Wednesday, December 05, 2007

Life - Chapter 1

Check the suit. Iris hated checking the suit.

The suit, as the engineers kept reminding her, was her only shot at surviving the many ugly things that could befall an exoatmospheric vehicle. They also reminded her not to call it a "spaceship" at every turn. These are the kind of things her Master's in Exogeology degree had glossed over. They make you study alien rocks for a year, a whole year of your life spent on nothing but looking at alien rocks, talking about alien rocks and thinking about alien rocks - and all of that on top of her Bachelor's, with a Geology major. It had gotten so bad that Iris couldn't even go for a walk anymore without pondering what had shaped the ground beneath her feet, the hills on the horizon or even Earth itself. Of course, after that this particular level of indoctrination had been achieved, the first thing they'd done to poor Iris - she of 16 years and still in possession of her bleach-blonde hair - was sign her up for an environment that was so rockless as to be a mockery of her profession.

They reminded her of the suit again. Pay attention to the drill, Iris. It's about the suit.

For all intents and purposes, Iris was as much wearer as inhabitant of the suit, and had been for the last 3 months. That was a strange thing, because those 16 years of living on Mother Earth had taught her to change her clothes every day, lest they get dirty and sticky, and who would want to wear the same thing every day? Oh, they did build clothing like the suit, which didn't get dirty or sticky, but what was the point? Most people changed their clothes every day, no matter what, so why make things complicated? Worse, it made her feel like one of the socials. Government-issued smartclothes and no money to spare for the real thing, not to mention that jumpsuits don't really look all that good. In theory, the suit - her suit - might've sounded like a more attractive thing, a unitard of sorts, given that it was supposed to mold itself to the wearer, but that was mostly on the inside layer. Watching Iris in her suit suggested that she had curves, but didn't really show them off. Like a quantum theory of fashion, wearing the suit was neither modest (because there was the next big disconnect: no underwear!) nor particularly flattering. The great egalitarian ideal of Government Issue: makes everyone look equally stupid. In this case, the torso armor (no, wait: protective plating!) and life support backpack obscured anything remotely interesting.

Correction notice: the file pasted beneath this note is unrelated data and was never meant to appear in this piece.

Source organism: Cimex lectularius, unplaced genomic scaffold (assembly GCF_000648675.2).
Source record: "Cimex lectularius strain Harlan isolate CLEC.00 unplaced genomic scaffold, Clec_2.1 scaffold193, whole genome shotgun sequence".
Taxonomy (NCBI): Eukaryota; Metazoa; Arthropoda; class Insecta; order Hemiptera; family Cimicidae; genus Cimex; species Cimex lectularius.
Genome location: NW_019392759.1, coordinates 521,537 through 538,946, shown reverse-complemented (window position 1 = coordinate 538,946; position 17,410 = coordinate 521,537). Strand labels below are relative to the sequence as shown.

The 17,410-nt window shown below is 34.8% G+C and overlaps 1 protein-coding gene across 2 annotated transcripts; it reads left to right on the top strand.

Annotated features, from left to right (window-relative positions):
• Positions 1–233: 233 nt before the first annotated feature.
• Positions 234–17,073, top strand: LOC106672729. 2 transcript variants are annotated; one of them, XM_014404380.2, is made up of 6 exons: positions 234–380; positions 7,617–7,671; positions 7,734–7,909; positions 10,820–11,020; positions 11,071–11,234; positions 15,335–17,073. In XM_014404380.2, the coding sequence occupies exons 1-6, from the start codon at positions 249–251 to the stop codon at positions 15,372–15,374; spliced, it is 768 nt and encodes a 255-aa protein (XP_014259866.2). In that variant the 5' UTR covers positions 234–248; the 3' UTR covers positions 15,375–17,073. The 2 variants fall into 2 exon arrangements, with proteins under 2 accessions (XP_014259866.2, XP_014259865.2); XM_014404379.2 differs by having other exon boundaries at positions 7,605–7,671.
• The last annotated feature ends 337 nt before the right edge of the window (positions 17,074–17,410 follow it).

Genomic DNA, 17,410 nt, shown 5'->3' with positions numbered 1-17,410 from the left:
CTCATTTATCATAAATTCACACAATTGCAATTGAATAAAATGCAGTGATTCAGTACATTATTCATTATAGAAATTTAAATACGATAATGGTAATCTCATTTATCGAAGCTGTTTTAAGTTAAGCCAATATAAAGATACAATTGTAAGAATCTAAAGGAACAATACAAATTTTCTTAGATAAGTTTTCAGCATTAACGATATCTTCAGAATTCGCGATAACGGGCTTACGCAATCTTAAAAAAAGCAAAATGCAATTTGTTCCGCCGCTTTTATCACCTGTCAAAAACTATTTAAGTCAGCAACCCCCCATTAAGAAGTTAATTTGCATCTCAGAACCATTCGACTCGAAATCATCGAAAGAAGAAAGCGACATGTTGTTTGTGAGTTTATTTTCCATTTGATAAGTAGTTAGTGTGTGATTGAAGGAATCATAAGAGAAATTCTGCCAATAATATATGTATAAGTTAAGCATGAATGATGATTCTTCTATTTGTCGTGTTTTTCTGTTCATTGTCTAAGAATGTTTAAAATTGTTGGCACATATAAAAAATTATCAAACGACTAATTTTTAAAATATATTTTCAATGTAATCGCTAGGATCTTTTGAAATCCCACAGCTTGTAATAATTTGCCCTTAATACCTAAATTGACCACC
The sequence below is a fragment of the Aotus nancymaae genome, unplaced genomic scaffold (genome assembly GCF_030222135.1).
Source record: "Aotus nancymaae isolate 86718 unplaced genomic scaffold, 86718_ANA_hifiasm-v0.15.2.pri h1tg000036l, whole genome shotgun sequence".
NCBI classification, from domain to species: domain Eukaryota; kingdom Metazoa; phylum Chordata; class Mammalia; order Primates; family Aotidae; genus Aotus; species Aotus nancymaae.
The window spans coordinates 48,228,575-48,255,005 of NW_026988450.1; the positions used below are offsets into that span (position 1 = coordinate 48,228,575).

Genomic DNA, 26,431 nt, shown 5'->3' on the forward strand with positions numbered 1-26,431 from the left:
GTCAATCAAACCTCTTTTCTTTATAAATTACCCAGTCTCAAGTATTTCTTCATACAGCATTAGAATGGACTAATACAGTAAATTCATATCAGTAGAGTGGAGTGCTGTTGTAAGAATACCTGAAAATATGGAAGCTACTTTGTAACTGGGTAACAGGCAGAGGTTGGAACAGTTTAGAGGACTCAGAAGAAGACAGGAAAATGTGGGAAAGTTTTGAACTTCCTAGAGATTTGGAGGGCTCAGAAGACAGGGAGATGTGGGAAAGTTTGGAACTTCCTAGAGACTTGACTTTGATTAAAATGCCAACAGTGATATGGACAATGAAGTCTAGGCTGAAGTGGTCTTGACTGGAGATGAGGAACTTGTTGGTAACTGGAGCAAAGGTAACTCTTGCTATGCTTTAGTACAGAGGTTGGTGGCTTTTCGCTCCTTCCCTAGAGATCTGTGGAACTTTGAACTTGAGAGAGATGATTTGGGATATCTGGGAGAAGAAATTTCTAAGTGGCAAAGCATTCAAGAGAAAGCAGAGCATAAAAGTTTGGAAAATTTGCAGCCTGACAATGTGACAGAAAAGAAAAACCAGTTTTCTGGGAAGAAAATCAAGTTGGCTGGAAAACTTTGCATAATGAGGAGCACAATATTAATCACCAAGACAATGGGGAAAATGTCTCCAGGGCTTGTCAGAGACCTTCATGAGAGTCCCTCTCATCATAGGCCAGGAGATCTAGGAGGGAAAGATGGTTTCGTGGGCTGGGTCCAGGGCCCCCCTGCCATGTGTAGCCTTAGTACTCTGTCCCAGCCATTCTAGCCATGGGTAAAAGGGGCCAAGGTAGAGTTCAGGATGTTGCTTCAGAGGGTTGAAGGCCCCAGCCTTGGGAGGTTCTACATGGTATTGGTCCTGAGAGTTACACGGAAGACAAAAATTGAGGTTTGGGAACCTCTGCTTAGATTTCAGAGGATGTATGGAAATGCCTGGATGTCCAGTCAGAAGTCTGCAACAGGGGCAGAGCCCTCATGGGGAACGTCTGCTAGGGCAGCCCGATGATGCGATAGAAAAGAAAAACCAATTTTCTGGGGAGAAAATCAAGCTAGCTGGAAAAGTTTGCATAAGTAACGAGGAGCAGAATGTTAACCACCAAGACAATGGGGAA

There was no excuse to take off the suit, even. It wasn't uncomfortable, because it fit you perfectly, it carried its own weight - in fact, it made Iris's exposed skin (her head) feel that much worse in comparison, given that it wasn't enjoying the suit's regulation of skin temperature and humidity. You didn't even have to take it off for bodily needs, and so it wasn't designed to be taken off easily, period. It was locked onto you and there it stayed. Instead of dealing with the inefficiencies of the human digestive system (and the engineers wouldn't shut up about that, either: ew! gross!), nutrients and hydration level were regulated by the suit. Direct bloodstream injection. The result was a constant sort of low-level churning in her guts as carefully-dosed drugs told her colon to keep working, lest it shut down. Clearly, dignity wasn't in the budget. The chewing gum in her mouth was losing its flavor, and even worse she couldn't indulge in her childhood habit of swallowing it, either - this was just for flavor, for keeping her jaw muscles working. They showed her the payload calculations for old-school consumables - they made her eyes water. The ship - she persisted in calling it that - would've been four times bigger, with real food and showers and more than the emergency toilet. Clearly the engineers were furious: stupid humans! They need to use their muscles to keep them in working shape, dumbest thing anybody could ever come up with! They were working on this, she felt. Whipping up a strain of humans who don't break down their muscles and bones when they're not used. The greatest problem with human spaceflight was including humans, but sometimes you didn't have that choice, and Iris imagined that this is what inevitably snapped the mind of every engineer in exoplanetary R&D. It made them crazy, and then they twisted that into some sort of punishment for what they couldn't keep away from their beautiful mechanical spaceship. Whip the apes to remind them that they're not welcome. Like with the helmets.

They were getting to the helmet part. God, how she hated the helmet part.

It wasn't enough that she'd left her hair on the floor of the spaceport ("Do you know how much it costs to boost your ponytail into orbit, Miss?") and arrived with a close shave; at least that was convenient when she couldn't really wash her hair, and reducing the number of things that could get stuck between your helmet and the suit collar when you're depending on the two forming a vacuum-proof seal, that was a good thing. (Engineers say that the seal isn't vacuum-proof, it's atmosphere-proof since it keeps the air in. Iris nods. She doesn't feel like fighting over this.)